Arguing for Metformin's Effects on Life Expectancy to be Due to Suppression of Excessive Inflammation

Researchers have been arguing for some years now that metformin improves life span via suppression of excessive inflammation. Metformin, it has to be said, has terrible, unreliable, very mixed animal data when it comes to slowing aging. Plus that one human study in diabetic patients in which life expectancy was very modestly increased. So it seems to me that progress in understanding what is going on under the hood is largely of academic interest at this point in time. The effect size is just not large enough to be a medical focus. If suppression of inflammation and extended healthy lives are the goals on the table, then senolytic therapies to clear out senescent cells and their inflammatory signaling look much more promising.

Metformin is a widely prescribed blood sugar-lowering drug. It is often used as an early therapy (in combination with diet and lifestyle changes) for type 2 diabetes. Metformin works by lowering glucose production in the liver, reducing blood glucose levels that, in turn, improve the body's response to insulin. But scientists have also noted that metformin possesses anti-inflammatory properties, though the basis for this activity was not known. Researchers have now identified the molecular mechanism for the anti-inflammatory activity of metformin and, in mouse studies, found that metformin prevents pulmonary or lung inflammation in animals infected with SARS-CoV-2, the virus that causes COVID-19.

But while clinical studies suggested metformin's anti-inflammatory activity, rather than lowering of blood glucose, could be responsible for reduced COVID-19 severity and mortality, none of the studies offered an explanation or prompted large, randomized clinical trials needed for obtaining conclusive answers.

IL-1β, along with IL-6, are small proteins called cytokines that cause inflammation as an early immune response. Their amounts are often highly elevated in persons infected by SARS-CoV-2, creating "cytokine storms" in which the body starts attacking its own cells and tissues. They are signs of an acute immune response gone awry. Production of IL-1β depends on a large protein complex called the inflammasome.

Researchers confirmed that metformin inhibited inflammasome activation and prevented SARS-CoV-2-induced pulmonary inflammation in mice. Cell culture studies using macrophages revealed the underlying mechanism by which metformin exerts its anti-inflammatory activity: reduced production of ATP by mitochondria. ATP is the molecule that mitochondria use to store chemical energy for cells. It is essential to all cellular processes, but blunted ATP production in liver cells is responsible for the glucose lowering effect of metformin.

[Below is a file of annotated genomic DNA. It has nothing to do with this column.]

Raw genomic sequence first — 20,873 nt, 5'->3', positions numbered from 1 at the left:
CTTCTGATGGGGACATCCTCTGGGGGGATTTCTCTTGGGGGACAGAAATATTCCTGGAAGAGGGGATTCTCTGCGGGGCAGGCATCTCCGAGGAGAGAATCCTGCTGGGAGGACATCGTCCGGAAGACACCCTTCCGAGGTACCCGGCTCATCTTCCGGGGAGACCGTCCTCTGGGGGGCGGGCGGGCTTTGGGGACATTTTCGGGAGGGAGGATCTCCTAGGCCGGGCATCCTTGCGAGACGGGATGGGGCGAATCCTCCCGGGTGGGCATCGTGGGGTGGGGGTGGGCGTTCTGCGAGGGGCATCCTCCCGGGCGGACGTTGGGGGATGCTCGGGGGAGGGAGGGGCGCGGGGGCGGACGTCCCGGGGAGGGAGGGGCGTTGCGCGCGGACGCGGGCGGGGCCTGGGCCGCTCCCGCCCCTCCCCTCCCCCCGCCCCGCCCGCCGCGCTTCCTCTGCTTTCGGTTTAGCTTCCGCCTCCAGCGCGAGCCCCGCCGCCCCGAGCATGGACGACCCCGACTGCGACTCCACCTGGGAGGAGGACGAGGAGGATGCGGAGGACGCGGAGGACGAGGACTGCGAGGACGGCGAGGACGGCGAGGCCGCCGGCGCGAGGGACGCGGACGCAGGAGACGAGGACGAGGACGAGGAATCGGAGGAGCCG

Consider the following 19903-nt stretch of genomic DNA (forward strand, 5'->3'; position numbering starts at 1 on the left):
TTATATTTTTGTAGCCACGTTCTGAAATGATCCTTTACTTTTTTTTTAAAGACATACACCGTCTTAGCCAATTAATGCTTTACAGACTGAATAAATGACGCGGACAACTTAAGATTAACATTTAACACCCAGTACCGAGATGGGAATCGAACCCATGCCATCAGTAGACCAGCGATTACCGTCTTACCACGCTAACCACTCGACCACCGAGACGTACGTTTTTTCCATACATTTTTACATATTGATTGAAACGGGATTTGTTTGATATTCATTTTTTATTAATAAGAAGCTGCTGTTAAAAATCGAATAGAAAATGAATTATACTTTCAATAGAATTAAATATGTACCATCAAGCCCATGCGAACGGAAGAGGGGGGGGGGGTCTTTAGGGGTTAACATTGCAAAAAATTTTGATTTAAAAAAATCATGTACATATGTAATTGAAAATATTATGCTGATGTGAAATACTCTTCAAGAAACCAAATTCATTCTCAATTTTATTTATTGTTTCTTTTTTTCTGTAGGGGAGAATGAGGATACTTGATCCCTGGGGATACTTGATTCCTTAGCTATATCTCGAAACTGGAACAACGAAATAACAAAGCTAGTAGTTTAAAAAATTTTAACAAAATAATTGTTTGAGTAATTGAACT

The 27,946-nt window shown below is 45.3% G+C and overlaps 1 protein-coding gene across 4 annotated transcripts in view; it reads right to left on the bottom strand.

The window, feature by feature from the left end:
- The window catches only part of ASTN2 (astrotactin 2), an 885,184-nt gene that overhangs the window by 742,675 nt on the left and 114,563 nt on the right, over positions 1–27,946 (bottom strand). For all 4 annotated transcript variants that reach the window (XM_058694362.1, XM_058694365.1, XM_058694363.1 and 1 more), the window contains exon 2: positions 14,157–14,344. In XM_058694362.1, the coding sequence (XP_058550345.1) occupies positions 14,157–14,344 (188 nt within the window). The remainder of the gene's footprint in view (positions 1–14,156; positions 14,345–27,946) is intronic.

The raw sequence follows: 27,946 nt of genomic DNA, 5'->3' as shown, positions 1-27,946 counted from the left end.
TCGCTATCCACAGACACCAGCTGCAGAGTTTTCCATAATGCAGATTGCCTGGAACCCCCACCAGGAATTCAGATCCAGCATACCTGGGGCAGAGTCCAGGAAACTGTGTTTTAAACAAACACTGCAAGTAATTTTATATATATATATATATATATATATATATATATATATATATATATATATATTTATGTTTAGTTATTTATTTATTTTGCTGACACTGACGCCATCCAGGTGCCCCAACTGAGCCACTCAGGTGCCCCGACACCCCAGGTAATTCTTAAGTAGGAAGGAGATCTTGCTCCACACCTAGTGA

Lower amounts of ATP in macrophages led to inhibition of mitochondrial DNA synthesis, a critical step in NLRP3 inflammasome activation. Subsequent research found that clearing away damaged mitochondria reduced NLRP3 inflammasome activity and reduced inflammation. "These experiments strongly suggest that improved delivery of metformin into lung macrophages can provide new treatments for severe COVID-19. The findings suggest metformin may have therapeutic potential for treating a variety of neurodegenerative and cardiovascular diseases in which NLRP3 inflammasome activation is a factor. Inhibition of inflammasome activation may also account for the poorly explained anti-aging effect of metformin."



Reduced inflammation from metformin might be caused by a shift in the gut microbiome to more abundant Akkermansia.

"Compared with participants without diabetes, participants with diabetes taking metformin had higher relative abundance of Akkermansia muciniphila, a microbiota known for mucin degradation, and several gut microbiota known for production of SCFAs, including Butyrivibrio, Bifidobacterium bifidum, Megasphaera, and an operational taxonomic unit of Prevotella. In contrast, compared with participants without diabetes"

"Our results support the hypothesis that metformin shifts gut microbiota composition through the enrichment of mucin-degrading A. muciniphila as well as several SCFA-producing microbiota. Future studies are needed to determine if these shifts mediate metformin's glycemic and anti-inflammatory properties."

Posted by: Lee at June 28th, 2021 7:33 AM

I sure hope this is the case. I've got a source for 95% pure curcuminoids that I've been taking that I believe is doing a good job of suppressing inflammation, with few if any side-effects (that include a compelling desire for Indian food ;)

Posted by: Thomas Mark Schaefer at June 28th, 2021 8:08 AM

If reduced inflammation is the basis of life extension gains from using Metformin and the like, the much less expensive approach is to take Circumin. I can tell you based on personal experience that Circumin definitely reduces inflammation, sufficiently so that your immune system will not work properly (immunity requires a certain level of inflammation).

Posted by: Abelard Lindsey at June 28th, 2021 9:59 AM

"An unexpected discovery: InflammatoryInflammatory proteins may slow cognitive decline in aging adults"

"In a new study researchers report that elevated levels of two chemical mediators of inflammation, known as cytokines, are associated with slower cognitive decline in aging adults."

Posted by: Pauline at June 28th, 2021 11:41 AM

"In a new study researchers report that elevated levels of two chemical mediators of inflammation, known as cytokines, are associated with slower cognitive decline in aging adults." This work is probably done by the people who convinced the MSM that mercury in vaccines was good for us. Just wait until the fall. You'll see how good cytokines are for people when the storms come.

Posted by: Thomas Mark Schaefer at June 29th, 2021 12:32 PM
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